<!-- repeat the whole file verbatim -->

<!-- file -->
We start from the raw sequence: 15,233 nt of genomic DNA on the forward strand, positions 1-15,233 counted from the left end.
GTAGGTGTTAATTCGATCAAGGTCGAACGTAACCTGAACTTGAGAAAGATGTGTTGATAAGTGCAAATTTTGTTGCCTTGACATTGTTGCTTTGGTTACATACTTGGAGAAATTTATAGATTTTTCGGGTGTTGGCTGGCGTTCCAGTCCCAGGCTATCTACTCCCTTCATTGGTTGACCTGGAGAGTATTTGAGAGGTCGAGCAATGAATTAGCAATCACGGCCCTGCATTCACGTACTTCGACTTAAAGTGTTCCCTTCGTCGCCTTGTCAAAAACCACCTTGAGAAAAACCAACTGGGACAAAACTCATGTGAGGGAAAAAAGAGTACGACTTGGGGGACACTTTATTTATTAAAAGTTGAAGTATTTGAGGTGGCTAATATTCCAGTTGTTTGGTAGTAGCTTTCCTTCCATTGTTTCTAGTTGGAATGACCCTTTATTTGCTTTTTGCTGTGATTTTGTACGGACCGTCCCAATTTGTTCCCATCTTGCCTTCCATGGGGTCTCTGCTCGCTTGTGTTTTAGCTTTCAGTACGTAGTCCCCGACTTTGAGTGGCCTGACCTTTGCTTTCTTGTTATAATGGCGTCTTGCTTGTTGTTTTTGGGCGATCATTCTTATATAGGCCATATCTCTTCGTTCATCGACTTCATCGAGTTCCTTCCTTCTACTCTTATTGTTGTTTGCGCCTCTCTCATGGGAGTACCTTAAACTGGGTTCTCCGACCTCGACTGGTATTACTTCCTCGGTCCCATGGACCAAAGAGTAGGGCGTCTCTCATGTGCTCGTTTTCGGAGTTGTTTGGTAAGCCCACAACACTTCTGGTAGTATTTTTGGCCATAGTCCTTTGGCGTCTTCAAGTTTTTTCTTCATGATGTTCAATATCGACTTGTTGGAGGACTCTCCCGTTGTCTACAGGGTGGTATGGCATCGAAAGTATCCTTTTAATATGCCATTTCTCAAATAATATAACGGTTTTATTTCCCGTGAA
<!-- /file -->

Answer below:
We start from the raw sequence: 15,233 nt of genomic DNA on the forward strand, positions 1-15,233 counted from the left end.
GTAGGTGTTAATTCGATCAAGGTCGAACGTAACCTGAACTTGAGAAAGATGTGTTGATAAGTGCAAATTTTGTTGCCTTGACATTGTTGCTTTGGTTACATACTTGGAGAAATTTATAGATTTTTCGGGTGTTGGCTGGCGTTCCAGTCCCAGGCTATCTACTCCCTTCATTGGTTGACCTGGAGAGTATTTGAGAGGTCGAGCAATGAATTAGCAATCACGGCCCTGCATTCACGTACTTCGACTTAAAGTGTTCCCTTCGTCGCCTTGTCAAAAACCACCTTGAGAAAAACCAACTGGGACAAAACTCATGTGAGGGAAAAAAGAGTACGACTTGGGGGACACTTTATTTATTAAAAGTTGAAGTATTTGAGGTGGCTAATATTCCAGTTGTTTGGTAGTAGCTTTCCTTCCATTGTTTCTAGTTGGAATGACCCTTTATTTGCTTTTTGCTGTGATTTTGTACGGACCGTCCCAATTTGTTCCCATCTTGCCTTCCATGGGGTCTCTGCTCGCTTGTGTTTTAGCTTTCAGTACGTAGTCCCCGACTTTGAGTGGCCTGACCTTTGCTTTCTTGTTATAATGGCGTCTTGCTTGTTGTTTTTGGGCGATCATTCTTATATAGGCCATATCTCTTCGTTCATCGACTTCATCGAGTTCCTTCCTTCTACTCTTATTGTTGTTTGCGCCTCTCTCATGGGAGTACCTTAAACTGGGTTCTCCGACCTCGACTGGTATTACTTCCTCGGTCCCATGGACCAAAGAGTAGGGCGTCTCTCATGTGCTCGTTTTCGGAGTTGTTTGGTAAGCCCACAACACTTCTGGTAGTATTTTTGGCCATAGTCCTTTGGCGTCTTCAAGTTTTTTCTTCATGATGTTCAATATCGACTTGTTGGAGGACTCTCCCGTTGTCTACAGGGTGGTATGGCATCGAAAGTATCCTTTTAATATGCCATTTCTCAAATAATATAACGGTTTTATTTCCCGTGAA